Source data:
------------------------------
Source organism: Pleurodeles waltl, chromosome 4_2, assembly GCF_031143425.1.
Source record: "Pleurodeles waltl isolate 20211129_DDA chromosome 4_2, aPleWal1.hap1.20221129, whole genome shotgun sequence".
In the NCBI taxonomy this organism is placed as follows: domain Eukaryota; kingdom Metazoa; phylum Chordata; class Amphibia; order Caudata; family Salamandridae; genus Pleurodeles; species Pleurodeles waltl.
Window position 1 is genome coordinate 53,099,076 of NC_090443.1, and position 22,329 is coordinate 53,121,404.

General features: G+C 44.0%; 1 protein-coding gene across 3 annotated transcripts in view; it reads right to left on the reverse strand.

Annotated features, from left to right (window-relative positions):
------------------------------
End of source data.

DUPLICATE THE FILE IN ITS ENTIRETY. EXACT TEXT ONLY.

Source organism: Pleurodeles waltl, chromosome 4_2, assembly GCF_031143425.1.
Source record: "Pleurodeles waltl isolate 20211129_DDA chromosome 4_2, aPleWal1.hap1.20221129, whole genome shotgun sequence".
In the NCBI taxonomy this organism is placed as follows: domain Eukaryota; kingdom Metazoa; phylum Chordata; class Amphibia; order Caudata; family Salamandridae; genus Pleurodeles; species Pleurodeles waltl.
Window position 1 is genome coordinate 53,099,076 of NC_090443.1, and position 22,329 is coordinate 53,121,404.

General features: G+C 44.0%; 1 protein-coding gene across 3 annotated transcripts in view; it reads right to left on the reverse strand.

Annotated features, from left to right (window-relative positions):